“This research confirms the importance of genetic factors in age-associated hearing loss, and the need for vulnerable individuals and their families to take extra care to prevent further hearing damage,” said lead author Brandeis neuroscientist Arthur Wingfield.
The research suggests that middle-aged and older people with a genetic vulnerability to hearing loss should be particularly careful about environmental risk factors such as harmful noise and medications whose side-effects could be detrimental to hearing.
The study examined 179 identical and 150 fraternal male twin pairs, ranging in age from 52 to 60 years, as part of the Viet Nam Era Twin Study of Aging (VETSA). About two-thirds of the hearing loss in the individual subjects’ better ears could be accounted for by genetic factors. In the subjects’ poorer ears, about one-half of the hearing loss was due to genes, the study concluded.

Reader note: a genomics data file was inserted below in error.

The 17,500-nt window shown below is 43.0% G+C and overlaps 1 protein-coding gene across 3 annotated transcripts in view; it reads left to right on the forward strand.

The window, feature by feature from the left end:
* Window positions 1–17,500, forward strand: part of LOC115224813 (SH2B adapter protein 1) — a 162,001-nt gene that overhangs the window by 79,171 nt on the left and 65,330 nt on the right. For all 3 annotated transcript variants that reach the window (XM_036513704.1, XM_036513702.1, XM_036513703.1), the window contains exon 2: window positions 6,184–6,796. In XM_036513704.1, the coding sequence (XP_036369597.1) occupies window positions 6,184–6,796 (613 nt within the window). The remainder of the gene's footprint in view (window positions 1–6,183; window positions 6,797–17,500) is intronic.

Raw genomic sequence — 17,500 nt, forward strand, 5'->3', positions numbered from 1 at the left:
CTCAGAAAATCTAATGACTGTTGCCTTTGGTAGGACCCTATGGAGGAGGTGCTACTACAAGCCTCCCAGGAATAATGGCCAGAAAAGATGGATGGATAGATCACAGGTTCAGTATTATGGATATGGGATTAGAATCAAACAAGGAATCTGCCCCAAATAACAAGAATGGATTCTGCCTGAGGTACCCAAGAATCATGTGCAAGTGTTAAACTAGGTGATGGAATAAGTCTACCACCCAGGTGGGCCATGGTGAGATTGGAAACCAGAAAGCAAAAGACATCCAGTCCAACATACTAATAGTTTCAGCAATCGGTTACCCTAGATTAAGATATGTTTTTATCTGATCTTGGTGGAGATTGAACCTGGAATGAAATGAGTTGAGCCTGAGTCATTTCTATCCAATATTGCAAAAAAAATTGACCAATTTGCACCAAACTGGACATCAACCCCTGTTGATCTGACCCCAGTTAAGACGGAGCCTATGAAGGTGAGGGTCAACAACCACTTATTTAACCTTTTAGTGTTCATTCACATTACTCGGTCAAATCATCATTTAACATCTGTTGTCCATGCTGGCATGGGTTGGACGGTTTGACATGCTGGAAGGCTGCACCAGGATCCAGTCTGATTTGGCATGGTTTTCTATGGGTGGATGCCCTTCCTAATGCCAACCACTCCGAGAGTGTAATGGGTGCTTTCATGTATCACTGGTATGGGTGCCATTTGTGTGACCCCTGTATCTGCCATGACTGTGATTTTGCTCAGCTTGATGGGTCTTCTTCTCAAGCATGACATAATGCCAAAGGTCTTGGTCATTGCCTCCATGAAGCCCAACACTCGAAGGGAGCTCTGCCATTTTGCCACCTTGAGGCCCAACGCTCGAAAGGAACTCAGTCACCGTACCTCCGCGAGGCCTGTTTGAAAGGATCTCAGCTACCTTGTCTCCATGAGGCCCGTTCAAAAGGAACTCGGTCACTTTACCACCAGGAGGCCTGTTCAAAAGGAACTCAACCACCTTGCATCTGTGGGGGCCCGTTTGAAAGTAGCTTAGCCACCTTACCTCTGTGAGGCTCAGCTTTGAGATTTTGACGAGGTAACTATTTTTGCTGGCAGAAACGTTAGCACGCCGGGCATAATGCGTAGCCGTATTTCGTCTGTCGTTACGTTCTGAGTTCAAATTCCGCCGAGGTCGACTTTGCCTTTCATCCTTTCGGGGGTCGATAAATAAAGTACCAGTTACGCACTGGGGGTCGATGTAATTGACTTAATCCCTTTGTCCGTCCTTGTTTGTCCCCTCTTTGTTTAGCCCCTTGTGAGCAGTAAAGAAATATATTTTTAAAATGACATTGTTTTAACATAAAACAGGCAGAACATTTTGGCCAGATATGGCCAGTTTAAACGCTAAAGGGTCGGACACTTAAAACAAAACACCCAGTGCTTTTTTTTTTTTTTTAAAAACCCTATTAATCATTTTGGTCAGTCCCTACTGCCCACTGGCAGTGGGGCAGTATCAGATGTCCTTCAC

Wingfield, an expert on the relationship between memory performance and hearing loss in older adults, said that even mild hearing loss can indirectly lead to declines in cognitive performance because intellectual energy normally reserved for higher-level comprehension must be directed toward perceptual effort for accurately hearing speech.
Hearing loss is the third most common chronic disability among older adults after arthritis and hypertension.
Laura Gardner | EurekAlert!
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